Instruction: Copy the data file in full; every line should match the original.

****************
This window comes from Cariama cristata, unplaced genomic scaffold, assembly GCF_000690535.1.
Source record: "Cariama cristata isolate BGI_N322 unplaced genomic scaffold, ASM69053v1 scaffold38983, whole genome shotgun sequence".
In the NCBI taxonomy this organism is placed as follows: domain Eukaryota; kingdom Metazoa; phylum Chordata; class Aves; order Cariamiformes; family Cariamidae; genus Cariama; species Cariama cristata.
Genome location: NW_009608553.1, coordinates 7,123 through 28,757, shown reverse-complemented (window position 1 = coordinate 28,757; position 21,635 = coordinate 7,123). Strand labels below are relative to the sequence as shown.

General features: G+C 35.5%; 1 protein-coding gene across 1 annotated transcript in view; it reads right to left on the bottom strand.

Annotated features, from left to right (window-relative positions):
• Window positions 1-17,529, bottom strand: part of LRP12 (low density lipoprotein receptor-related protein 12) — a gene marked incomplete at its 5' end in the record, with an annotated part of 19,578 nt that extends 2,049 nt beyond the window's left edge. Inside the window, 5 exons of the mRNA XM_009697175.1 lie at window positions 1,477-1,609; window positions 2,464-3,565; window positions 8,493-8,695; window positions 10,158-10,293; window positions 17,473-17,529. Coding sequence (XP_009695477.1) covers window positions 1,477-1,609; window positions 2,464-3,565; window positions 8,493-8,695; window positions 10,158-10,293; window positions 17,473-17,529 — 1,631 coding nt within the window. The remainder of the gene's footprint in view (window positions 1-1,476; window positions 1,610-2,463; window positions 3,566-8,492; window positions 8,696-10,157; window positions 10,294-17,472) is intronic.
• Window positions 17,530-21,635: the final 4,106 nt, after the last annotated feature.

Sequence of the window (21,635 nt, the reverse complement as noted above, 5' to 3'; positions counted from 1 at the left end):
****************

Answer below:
This window comes from Cariama cristata, unplaced genomic scaffold, assembly GCF_000690535.1.
Source record: "Cariama cristata isolate BGI_N322 unplaced genomic scaffold, ASM69053v1 scaffold38983, whole genome shotgun sequence".
In the NCBI taxonomy this organism is placed as follows: domain Eukaryota; kingdom Metazoa; phylum Chordata; class Aves; order Cariamiformes; family Cariamidae; genus Cariama; species Cariama cristata.
Genome location: NW_009608553.1, coordinates 7,123 through 28,757, shown reverse-complemented (window position 1 = coordinate 28,757; position 21,635 = coordinate 7,123). Strand labels below are relative to the sequence as shown.

General features: G+C 35.5%; 1 protein-coding gene across 1 annotated transcript in view; it reads right to left on the bottom strand.

Annotated features, from left to right (window-relative positions):
• Window positions 1-17,529, bottom strand: part of LRP12 (low density lipoprotein receptor-related protein 12) — a gene marked incomplete at its 5' end in the record, with an annotated part of 19,578 nt that extends 2,049 nt beyond the window's left edge. Inside the window, 5 exons of the mRNA XM_009697175.1 lie at window positions 1,477-1,609; window positions 2,464-3,565; window positions 8,493-8,695; window positions 10,158-10,293; window positions 17,473-17,529. Coding sequence (XP_009695477.1) covers window positions 1,477-1,609; window positions 2,464-3,565; window positions 8,493-8,695; window positions 10,158-10,293; window positions 17,473-17,529 — 1,631 coding nt within the window. The remainder of the gene's footprint in view (window positions 1-1,476; window positions 1,610-2,463; window positions 3,566-8,492; window positions 8,696-10,157; window positions 10,294-17,472) is intronic.
• Window positions 17,530-21,635: the final 4,106 nt, after the last annotated feature.

Sequence of the window (21,635 nt, the reverse complement as noted above, 5' to 3'; positions counted from 1 at the left end):